I have set my King on my holy hill of Zion’ (Psalm 2.6). He goes on to say of this
one: ‘You are my Son.
Today I have begotten you. Ask of me and I will give you the nations for your inheritance,
and the ends of the earth for your possession.’
In Proverbs 30.4 there are a series of questions: ‘Who has ascended into heaven?
Who has gathered the wind into his fists? Who has bound the waters in a garment?
Who has established all the ends of the earth?’ The expected answer to all these
questions is God.But the final question is: ‘What is his name and what is his Son’s
name, if you know?’ Good question!
When Nebuchadnezzar has the three Hebrew men cast into the burning fiery furnace
for refusing to worship his image, they are supernaturally rescued by one identified
as the Son of God: ‘I see four men loosed in the midst of the fire; and they are
not hurt, and the form of the fourth is like the Son of God’ Daniel 3.25.
The encounters between God and people in the Jewish Bible referred to here imply
that God appeared in some recognisable form to humans. Quite often He appeared as
a man. Sometimes He is called the Angel of the Lord, sometimes not. Often the Hebrew
word used in these scriptures contains the divine name which Judaism considers to
be so holy that it cannot even be pronounced. Significant prophesies about the
coming Messiah imply that He will have a divine nature and be much more than a great
But surely the basic statement of faith of Judaism, the Shema, rules this out? In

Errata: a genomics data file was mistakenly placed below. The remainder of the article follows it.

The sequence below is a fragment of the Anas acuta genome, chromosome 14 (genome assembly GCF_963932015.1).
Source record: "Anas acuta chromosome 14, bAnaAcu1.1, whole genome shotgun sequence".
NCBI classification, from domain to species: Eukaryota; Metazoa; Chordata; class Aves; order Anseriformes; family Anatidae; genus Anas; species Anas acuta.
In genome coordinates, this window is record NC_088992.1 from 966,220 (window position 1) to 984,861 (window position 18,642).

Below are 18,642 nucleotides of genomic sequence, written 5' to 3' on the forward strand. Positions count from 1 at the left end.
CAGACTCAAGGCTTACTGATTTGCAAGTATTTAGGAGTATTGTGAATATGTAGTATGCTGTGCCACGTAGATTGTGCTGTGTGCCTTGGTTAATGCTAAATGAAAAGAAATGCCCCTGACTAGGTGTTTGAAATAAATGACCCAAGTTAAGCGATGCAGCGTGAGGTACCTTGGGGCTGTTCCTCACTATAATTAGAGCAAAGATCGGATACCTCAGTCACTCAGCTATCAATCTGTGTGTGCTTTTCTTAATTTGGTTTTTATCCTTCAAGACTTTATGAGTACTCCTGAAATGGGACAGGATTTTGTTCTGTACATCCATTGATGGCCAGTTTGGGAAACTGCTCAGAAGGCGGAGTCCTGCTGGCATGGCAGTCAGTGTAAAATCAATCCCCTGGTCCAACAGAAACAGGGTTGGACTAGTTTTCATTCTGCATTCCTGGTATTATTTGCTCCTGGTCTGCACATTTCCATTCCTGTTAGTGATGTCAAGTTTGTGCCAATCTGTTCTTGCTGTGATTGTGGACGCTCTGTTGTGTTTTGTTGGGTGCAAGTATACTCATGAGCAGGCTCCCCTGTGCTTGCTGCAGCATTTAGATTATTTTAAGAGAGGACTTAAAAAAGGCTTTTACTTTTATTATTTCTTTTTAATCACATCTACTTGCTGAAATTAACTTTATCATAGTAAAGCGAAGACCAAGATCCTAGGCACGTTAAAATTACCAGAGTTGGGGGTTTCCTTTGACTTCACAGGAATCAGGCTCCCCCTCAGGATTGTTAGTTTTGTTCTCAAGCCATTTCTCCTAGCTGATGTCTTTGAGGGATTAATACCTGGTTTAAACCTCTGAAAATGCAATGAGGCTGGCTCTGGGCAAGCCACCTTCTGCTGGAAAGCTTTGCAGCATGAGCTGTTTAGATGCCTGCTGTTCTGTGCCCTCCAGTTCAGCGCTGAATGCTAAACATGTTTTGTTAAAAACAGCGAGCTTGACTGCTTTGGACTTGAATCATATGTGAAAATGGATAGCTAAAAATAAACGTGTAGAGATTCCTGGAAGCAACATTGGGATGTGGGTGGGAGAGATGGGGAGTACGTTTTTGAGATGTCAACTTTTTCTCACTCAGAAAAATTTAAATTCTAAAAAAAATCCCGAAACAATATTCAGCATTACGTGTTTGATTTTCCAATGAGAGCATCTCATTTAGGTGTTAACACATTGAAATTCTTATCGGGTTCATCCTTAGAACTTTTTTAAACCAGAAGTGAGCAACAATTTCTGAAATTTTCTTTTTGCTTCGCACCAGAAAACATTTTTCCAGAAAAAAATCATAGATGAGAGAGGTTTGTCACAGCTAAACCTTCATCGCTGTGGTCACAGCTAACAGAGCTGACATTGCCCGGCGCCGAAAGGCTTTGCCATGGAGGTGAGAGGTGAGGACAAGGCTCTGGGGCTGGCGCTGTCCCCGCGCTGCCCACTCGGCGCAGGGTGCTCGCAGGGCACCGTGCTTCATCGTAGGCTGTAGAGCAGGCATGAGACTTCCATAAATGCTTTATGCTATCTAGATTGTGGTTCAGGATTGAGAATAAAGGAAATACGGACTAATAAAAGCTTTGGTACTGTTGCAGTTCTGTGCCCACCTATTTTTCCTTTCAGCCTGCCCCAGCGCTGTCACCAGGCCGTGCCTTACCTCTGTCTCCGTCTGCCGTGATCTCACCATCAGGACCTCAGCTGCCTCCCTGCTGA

Deuteronomy 6.4 we read: ‘Hear O Israel, the Lord our God, the Lord is one.’ God
is one so He can’t be three!
Certainly there can’t be three gods, but the Shema does not rule out the possibility
that God can be a plural unity or three in one. Interestingly it contains the name
of God given three times – twice as the divine name pronounced ‘Adonai’ (6) and once
as Eloheinu. This is a form of Elohim, the name of God given in Genesis 1.1 with
the suffix ‘-enu’ which is the Hebrew way to say ‘our God’. The basic word however
is the plural word for God, Elohim.
The word for ‘one’ used in Deuteronomy 6.4 is the word ‘echad’ which means one, but
can mean one in the sense of a unity of more than one. For example in Genesis 2.24
we read, ‘Therefore a man shall leave his father and mother and be joined to his
wife and they shall become one flesh.’ The Hebrew for one flesh is ‘basar echad’.
They become one (‘echad’) through sexual union, but they remain two people. In
Judges 20.1 we read of Israel gathering together as ‘one man’ (‘ish echad’) before
the Lord. They are united as one people, but they are also many individual people.
There is another word for one - ‘yachid’, which is used in Genesis 22.2 when God
tells Abraham to take ‘your only son’ and offer him as a sacrifice. The word used
for Isaac points to him being ‘one’ in an absolute indivisible sense. If the text
in Deuteronomy 6.4 had used the word ‘yachid’ for God we would have to admit that
Judaism, Islam and even the Jehovah’s Witnesses are right and that God is an indivisible
unity. We would have to acknowledge that the view that God is a tri-unity and that
the Messiah is a divine person is impossible. But it does not. It uses the word
‘echad’ which leaves open the possibility that God is a plural unity. It does not
prove that He is, but the important point here is that it does not prove that He
A fascinating (though somewhat difficult) book on this subject in ‘The Great Mystery’
by Hirsch Prinz. Written in the 19th Century this book quotes extensively from Jewish